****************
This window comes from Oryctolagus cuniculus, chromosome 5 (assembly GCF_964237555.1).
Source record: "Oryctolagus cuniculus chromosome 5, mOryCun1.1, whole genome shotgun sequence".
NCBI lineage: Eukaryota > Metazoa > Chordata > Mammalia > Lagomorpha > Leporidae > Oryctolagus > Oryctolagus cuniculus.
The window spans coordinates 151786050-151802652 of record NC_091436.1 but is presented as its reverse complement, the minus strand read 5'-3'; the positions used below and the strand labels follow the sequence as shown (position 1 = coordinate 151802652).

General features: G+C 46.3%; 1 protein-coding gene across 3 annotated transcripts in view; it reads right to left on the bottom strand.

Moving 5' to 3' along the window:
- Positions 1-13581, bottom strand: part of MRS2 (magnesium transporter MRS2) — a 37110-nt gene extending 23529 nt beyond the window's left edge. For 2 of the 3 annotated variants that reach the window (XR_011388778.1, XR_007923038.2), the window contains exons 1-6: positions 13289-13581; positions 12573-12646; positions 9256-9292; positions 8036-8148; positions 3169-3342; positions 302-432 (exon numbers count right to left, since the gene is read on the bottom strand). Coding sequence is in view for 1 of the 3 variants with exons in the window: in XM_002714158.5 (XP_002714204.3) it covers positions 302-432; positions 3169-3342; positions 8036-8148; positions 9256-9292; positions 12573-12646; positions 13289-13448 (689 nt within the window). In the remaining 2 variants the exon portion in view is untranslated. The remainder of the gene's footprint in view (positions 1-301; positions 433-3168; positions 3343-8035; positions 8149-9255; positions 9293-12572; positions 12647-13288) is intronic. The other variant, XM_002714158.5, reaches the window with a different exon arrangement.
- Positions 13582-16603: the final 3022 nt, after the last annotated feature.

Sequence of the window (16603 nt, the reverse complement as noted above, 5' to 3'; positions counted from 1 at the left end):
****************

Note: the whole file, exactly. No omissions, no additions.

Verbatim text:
This window comes from Oryctolagus cuniculus, chromosome 5 (assembly GCF_964237555.1).
Source record: "Oryctolagus cuniculus chromosome 5, mOryCun1.1, whole genome shotgun sequence".
NCBI lineage: Eukaryota > Metazoa > Chordata > Mammalia > Lagomorpha > Leporidae > Oryctolagus > Oryctolagus cuniculus.
The window spans coordinates 151786050-151802652 of record NC_091436.1 but is presented as its reverse complement, the minus strand read 5'-3'; the positions used below and the strand labels follow the sequence as shown (position 1 = coordinate 151802652).

General features: G+C 46.3%; 1 protein-coding gene across 3 annotated transcripts in view; it reads right to left on the bottom strand.

Moving 5' to 3' along the window:
- Positions 1-13581, bottom strand: part of MRS2 (magnesium transporter MRS2) — a 37110-nt gene extending 23529 nt beyond the window's left edge. For 2 of the 3 annotated variants that reach the window (XR_011388778.1, XR_007923038.2), the window contains exons 1-6: positions 13289-13581; positions 12573-12646; positions 9256-9292; positions 8036-8148; positions 3169-3342; positions 302-432 (exon numbers count right to left, since the gene is read on the bottom strand). Coding sequence is in view for 1 of the 3 variants with exons in the window: in XM_002714158.5 (XP_002714204.3) it covers positions 302-432; positions 3169-3342; positions 8036-8148; positions 9256-9292; positions 12573-12646; positions 13289-13448 (689 nt within the window). In the remaining 2 variants the exon portion in view is untranslated. The remainder of the gene's footprint in view (positions 1-301; positions 433-3168; positions 3343-8035; positions 8149-9255; positions 9293-12572; positions 12647-13288) is intronic. The other variant, XM_002714158.5, reaches the window with a different exon arrangement.
- Positions 13582-16603: the final 3022 nt, after the last annotated feature.

Sequence of the window (16603 nt, the reverse complement as noted above, 5' to 3'; positions counted from 1 at the left end):